Nuances of the service robots’ classification

Why don`t we look at the classification of robots to see what they can do? Classifying them as either construction, agricultural or other type depending on their movement in space and applications is vital for practical robotics.

Security robots

Some examples would be guard bots programmed with safety protocols versus ones that work closely alongside human operators – which robot to use depends on the specific tasks. In the case of a controlled robot, the operator controlling the robot is responsible for safety. In the case of using an autonomous device, engineers pay a lot of attention to the safety of using a robot.

Agricultural robots

Agricultural robots can be divided into four classes: plowing a field, harvesting in greenhouses or outdoors, and others. Other types of farming applications have their specific kinds of robots too!

Cleaning robots

Professional cleaning robots are similar to household appliances, but they have some key differences. Professional cleaners can be used for more intense tasks like disinfecting premises in a hospital. The Covid 19 pandemic is causing an increased demand for their services; additionally, this type of machine could also help you do cleaning with minimal effort!

Inspection robots

The variety of robots for professional inspection and maintenance is as wide and diverse as the tasks they're designed to perform. There's a type specifically made for each object you might encounter in your workplace, from dangerous goods installations or fragile items up high on shelves where humans can't reach them without help. Moreover, some specific models are suited better than others depending on how much force will handle said objects. They can be classified according to the things for which they are intended:

  • robots designed to inspect all types of damage to buildings and structures;
  • robots for outdoor inspections;
  • inspection of tanks, pipes, and sewerage.

Logistic robots

There are a variety of different robots that can be used for logistics. Logistics is an encompassing term; it could apply to anything from picking or placing items on shelves in stores down to packaging goods and moving them around warehouses. However, some specific applications like palletizing have been more trained explicitly with industrial-style tasks to suit those types of jobs better. In contrast, others may specialize more towards one industry's needs than another’s.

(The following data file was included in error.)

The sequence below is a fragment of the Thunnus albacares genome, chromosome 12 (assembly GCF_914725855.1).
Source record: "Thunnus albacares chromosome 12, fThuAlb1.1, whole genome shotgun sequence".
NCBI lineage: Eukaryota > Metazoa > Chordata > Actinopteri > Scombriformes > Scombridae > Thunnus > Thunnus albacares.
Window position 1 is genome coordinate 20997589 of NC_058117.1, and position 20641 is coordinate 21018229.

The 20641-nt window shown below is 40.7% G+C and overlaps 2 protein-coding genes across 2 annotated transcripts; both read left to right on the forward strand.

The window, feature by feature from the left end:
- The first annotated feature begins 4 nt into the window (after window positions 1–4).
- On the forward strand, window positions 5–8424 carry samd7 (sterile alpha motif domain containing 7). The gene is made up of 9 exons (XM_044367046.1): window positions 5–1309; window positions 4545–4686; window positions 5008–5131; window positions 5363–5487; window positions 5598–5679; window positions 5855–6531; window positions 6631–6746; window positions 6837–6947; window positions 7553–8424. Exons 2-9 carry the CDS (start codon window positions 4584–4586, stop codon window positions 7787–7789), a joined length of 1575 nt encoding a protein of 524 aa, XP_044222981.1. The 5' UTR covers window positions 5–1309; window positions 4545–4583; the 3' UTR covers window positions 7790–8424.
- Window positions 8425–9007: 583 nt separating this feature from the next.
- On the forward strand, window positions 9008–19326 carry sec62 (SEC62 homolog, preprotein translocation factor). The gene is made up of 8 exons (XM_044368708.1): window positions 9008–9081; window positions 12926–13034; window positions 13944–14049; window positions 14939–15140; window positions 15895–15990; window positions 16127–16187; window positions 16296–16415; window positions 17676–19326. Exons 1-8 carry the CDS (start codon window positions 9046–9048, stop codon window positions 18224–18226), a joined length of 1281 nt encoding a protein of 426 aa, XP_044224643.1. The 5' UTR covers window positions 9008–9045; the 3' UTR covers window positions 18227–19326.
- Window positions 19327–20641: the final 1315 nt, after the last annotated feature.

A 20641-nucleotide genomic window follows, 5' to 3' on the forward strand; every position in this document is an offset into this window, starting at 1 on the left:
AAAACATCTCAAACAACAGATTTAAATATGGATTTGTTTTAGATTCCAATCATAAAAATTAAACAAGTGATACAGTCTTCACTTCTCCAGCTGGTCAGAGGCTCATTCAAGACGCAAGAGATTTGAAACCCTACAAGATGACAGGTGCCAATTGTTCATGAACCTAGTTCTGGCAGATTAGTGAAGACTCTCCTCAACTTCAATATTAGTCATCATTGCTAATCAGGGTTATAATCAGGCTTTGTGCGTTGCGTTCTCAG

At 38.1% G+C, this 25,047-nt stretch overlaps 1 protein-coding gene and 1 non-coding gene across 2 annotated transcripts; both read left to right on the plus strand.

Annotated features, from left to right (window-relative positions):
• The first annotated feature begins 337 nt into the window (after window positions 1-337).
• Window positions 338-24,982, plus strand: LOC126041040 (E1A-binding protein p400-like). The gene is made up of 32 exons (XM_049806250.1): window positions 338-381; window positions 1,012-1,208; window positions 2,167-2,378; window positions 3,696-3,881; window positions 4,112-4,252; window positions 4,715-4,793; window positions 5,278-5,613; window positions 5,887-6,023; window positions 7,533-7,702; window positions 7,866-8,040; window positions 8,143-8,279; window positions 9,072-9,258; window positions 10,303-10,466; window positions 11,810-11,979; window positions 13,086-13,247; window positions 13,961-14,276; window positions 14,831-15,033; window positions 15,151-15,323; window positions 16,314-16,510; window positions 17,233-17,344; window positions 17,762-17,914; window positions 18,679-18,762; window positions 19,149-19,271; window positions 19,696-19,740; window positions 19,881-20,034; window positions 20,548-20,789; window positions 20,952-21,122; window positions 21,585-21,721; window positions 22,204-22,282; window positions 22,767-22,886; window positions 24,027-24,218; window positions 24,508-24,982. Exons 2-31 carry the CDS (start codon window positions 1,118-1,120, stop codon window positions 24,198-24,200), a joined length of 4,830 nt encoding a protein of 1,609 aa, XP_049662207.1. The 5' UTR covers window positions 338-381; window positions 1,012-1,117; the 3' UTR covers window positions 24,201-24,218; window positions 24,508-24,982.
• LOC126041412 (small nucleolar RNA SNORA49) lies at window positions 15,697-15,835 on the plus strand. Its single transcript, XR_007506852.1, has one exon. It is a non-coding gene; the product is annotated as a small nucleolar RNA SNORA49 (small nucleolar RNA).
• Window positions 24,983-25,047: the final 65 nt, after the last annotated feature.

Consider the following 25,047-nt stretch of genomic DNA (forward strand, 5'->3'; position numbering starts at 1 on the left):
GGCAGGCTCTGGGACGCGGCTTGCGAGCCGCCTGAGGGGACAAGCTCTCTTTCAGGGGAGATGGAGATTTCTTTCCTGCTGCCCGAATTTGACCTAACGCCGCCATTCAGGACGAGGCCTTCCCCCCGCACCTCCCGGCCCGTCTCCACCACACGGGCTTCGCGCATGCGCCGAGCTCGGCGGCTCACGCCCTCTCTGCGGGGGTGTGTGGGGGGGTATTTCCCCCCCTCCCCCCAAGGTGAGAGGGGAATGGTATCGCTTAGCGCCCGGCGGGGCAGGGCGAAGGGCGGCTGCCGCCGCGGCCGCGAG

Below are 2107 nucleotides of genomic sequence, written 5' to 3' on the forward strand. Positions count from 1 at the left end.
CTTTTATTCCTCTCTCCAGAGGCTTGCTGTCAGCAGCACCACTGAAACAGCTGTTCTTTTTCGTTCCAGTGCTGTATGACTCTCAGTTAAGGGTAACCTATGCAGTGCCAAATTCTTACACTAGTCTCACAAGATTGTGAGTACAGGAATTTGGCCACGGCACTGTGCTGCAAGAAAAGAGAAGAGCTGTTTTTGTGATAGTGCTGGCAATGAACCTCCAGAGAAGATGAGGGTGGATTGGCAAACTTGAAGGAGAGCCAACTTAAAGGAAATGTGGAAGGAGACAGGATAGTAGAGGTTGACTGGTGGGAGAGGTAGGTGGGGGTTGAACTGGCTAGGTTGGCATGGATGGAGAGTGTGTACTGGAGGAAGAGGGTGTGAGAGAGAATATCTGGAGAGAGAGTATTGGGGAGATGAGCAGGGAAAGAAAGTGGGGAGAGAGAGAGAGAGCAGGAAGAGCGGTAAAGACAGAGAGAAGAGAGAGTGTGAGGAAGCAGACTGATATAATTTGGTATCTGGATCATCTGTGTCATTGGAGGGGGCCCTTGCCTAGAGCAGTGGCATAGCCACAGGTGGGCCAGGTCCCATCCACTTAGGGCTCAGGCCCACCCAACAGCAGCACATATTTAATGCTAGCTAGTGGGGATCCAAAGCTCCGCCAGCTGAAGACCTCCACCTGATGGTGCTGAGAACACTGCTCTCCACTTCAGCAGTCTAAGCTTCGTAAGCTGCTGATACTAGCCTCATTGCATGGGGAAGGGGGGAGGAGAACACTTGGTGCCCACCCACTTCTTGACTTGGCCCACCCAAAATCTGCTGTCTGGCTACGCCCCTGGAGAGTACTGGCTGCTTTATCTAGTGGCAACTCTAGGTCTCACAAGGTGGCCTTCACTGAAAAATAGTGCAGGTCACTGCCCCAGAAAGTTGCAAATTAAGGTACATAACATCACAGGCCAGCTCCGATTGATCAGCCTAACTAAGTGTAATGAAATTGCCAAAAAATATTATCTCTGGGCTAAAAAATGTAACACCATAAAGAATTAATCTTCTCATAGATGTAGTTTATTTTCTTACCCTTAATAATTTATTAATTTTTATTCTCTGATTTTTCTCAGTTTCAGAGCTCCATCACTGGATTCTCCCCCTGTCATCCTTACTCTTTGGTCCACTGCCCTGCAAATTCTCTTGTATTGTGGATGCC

In recent years, service robotics for logistics and transportation has been categorized by two dimensions: indoor vs. outdoor use; robot ability to handle traffic safely. This is an excellent point. The robot must-have safety features, but it doesn't need to be so complicated as robots used in public traffic because they are often required by law or other regulations for tasks like ours. We have humans working alongside machines on delicate operations. Indoors, social movement refers to visitors or other general public not trained in dealing with robots. To ensure the safety of these people and mitigate risks associated with their interactions near a robot while indoors, it must be able to move slowly enough and avoid collisions if possible and stop quickly when necessary.

The Indoor Social Movement Problem statement deals specifically with hazards caused by human behavior, ranging from aggressive surges towards compliant bots - this makes sense because most indoor spaces aren't designed for artificial life forms! Outdoors, social traffic may require a robot to on-street autonomously (usually not covered by existing legal frameworks).

Today many robots used for external logistics and public transport are air type. Logistics also includes inventory management such as counting/replenishment. Robots equipped with barcode scanners advanced artificial intelligence systems for identifying and counting inventory are no longer a rarity in many warehouses and industries.

Medical robots

Medical robotics is an exciting field that includes robotic technologies to help people in need. Some examples include surgeries, diagnostics, and rehabilitation therapies, but there's more than just this! For instance, robots used as lab assistants have autonomy enough for them not to be considered "robotics" according to the definition given above - they're just cyborgs with advanced technological capabilities beyond what humans can do themselves.

Rescue and security robots

The group of search and rescue robots includes robotic devices. They are used for firefighting, disaster relief, or safety, but they do not have military applications!

Service robots for the hospitality industry

Hospitality robots can be found in many different settings, such as food preparation and guidance. The industry's first robot was created for the hospitality trade back in 1985! These days you'll find them at restaurants all over, delivering dishes or helping out with your drinks order - no human touch required. Please note that robots for different types of food delivery and telepresence robots in the medical field are classified separately.